Dr. Jens Hellwage
Phone: +49 3641 948 309
Christin Weber, M. A.
Phone: +49 3641 948 303
Carbapenemases are enzymes produced by bacteria that cleave most of the currently available and used beta-lactam antibiotics and thus provide resistance to these. Carbapenemase-forming pathogens can often colonise patients without causing disease. If they do trigger an infection, for example in patients with severe illness and/or in patients in intensive care units, this type of antibiotic resistance may result in the failure of most potential therapies and a dramatic decline in the condition of the affected patients. This often occurs within regular outbreaks. Carbapenemases also act against carbapenems. This class of special reserve antibiotics is absolutely essential in surgical and intensive medicine. For this reason as well, there is an urgent need for the rapid detection of carbapenemase-associated resistance genes and their products. The current laboratory tests to confirm and identify carbapenemases and/or carbapenemase-forming pathogens do not yet meet routine screening requirements.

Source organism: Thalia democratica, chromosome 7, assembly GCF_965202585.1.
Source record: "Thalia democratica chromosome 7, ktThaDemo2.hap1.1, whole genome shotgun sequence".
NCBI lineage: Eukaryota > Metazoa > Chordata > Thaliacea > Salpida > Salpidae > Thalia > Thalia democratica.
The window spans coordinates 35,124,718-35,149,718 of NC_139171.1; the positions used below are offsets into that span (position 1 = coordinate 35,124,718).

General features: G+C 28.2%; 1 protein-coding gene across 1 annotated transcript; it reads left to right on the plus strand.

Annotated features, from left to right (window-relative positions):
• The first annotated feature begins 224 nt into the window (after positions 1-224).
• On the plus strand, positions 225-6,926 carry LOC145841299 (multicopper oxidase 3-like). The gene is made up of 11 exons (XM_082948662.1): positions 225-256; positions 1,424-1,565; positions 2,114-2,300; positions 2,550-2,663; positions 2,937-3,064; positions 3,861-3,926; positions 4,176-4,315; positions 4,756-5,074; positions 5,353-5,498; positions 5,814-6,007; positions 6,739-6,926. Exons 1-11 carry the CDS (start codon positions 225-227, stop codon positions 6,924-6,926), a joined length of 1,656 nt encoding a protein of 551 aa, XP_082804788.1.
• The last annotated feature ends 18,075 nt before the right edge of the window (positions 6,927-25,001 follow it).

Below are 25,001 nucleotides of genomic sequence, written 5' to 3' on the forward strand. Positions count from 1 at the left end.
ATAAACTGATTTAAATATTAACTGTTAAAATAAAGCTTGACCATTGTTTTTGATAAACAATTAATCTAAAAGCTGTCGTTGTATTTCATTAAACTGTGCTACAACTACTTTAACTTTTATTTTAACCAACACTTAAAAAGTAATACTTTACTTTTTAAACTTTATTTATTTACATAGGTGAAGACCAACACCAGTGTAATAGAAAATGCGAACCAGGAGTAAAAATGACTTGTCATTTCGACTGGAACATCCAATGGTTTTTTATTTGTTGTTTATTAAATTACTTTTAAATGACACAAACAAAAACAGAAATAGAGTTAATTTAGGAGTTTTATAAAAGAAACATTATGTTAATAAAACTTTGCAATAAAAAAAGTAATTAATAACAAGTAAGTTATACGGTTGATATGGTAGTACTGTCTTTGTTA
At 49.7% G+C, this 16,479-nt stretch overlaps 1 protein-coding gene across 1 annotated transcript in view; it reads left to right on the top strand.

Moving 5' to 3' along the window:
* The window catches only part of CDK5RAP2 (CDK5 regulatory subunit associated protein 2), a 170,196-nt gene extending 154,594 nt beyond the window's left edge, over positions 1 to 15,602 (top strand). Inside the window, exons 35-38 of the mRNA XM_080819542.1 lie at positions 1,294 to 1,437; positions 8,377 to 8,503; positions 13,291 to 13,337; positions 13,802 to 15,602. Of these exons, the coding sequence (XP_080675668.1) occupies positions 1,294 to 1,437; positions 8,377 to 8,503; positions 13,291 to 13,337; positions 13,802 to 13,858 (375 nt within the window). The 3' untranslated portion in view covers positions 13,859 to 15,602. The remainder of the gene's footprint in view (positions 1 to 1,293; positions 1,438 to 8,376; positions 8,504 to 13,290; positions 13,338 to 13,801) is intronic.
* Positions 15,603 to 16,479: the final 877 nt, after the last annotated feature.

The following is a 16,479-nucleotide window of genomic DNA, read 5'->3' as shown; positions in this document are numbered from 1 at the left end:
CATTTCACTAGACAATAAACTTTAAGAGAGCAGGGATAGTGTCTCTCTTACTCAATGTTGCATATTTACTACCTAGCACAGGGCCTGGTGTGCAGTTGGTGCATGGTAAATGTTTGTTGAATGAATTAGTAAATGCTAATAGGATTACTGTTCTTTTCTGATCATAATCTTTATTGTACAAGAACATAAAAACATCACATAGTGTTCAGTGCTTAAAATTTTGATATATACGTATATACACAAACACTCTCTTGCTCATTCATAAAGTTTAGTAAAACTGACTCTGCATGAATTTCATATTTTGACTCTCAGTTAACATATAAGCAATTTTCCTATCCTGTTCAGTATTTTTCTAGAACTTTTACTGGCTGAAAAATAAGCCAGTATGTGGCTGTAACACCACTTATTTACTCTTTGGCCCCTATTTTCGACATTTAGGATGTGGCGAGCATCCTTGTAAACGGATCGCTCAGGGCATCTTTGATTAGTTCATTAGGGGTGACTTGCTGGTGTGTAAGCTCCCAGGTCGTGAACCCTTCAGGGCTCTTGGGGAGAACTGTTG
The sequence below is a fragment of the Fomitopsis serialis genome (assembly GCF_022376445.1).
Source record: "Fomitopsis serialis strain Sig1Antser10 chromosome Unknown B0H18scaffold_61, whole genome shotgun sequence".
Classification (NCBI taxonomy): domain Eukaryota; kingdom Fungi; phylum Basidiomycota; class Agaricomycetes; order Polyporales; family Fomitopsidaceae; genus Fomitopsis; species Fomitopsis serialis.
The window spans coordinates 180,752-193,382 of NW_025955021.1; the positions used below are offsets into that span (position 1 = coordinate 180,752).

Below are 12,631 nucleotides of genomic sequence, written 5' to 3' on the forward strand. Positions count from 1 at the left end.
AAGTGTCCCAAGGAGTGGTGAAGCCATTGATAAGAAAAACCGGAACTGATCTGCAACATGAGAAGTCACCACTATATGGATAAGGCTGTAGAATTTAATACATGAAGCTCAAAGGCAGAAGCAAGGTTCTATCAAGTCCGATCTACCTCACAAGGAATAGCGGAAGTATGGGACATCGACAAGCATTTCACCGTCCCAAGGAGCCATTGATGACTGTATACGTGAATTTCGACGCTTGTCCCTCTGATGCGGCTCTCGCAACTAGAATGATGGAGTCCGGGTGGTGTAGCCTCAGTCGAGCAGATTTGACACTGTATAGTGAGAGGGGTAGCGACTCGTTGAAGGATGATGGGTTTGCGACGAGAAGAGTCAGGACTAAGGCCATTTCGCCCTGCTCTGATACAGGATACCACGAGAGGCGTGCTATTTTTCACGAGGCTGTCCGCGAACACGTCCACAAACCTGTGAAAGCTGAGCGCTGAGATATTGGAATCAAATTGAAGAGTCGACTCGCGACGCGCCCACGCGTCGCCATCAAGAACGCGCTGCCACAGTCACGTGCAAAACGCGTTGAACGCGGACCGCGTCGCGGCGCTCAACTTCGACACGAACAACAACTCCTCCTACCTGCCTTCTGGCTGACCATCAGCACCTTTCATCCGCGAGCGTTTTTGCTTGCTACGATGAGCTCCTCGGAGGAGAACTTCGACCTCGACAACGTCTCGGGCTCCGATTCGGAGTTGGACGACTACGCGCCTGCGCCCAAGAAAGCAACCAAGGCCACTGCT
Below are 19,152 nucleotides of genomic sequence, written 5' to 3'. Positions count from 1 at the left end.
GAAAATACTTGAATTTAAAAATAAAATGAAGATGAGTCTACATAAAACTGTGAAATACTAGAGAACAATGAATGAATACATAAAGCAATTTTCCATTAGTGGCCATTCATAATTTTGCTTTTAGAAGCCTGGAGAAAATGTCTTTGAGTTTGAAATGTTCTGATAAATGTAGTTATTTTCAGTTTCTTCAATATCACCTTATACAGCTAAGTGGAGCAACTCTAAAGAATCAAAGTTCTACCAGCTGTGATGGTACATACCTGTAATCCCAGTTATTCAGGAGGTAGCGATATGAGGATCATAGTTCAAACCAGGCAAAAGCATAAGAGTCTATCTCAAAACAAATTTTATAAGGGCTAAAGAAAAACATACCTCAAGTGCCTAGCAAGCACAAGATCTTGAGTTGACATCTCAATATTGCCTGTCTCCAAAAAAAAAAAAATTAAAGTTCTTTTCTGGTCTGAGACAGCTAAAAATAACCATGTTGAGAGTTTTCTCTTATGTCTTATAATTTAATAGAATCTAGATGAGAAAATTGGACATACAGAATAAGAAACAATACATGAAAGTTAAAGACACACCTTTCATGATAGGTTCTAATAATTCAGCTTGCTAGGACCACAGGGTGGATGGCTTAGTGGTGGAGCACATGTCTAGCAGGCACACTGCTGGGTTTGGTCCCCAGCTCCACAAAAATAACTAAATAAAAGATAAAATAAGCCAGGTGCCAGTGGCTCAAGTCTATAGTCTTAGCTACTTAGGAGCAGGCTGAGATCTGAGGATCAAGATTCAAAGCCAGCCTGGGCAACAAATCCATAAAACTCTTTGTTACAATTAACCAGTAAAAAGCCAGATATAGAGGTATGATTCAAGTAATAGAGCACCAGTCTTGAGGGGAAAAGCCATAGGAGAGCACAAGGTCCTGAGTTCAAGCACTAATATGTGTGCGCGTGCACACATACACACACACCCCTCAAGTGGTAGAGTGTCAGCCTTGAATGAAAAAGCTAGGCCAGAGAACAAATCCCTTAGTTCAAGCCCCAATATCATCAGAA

The aim of the subproject is to develop methods for genotypic and phenotypic carbapenemase detection and identification directly from patient samples, but also cell cultures. Point-of-care procedures can be performed in the laboratory and in the hospital, e.g. during the patient enrollment screening. In the case of a positive result, the therapy can be adapted or changed and further spread of resistant germs can be prevented by hygienic measures.
Technological solutions for the detection of carbapenemase-forming organisms and their products include microarray-based assays, nucleic acid amplification and detection and specific protein tests in various laboratory and point-of-care-compatible formats.
This research project is part of the core project "Pneumonia in Immunosuppression"
01.02.2015 – 31.01.2020
Alere Technologies GmbH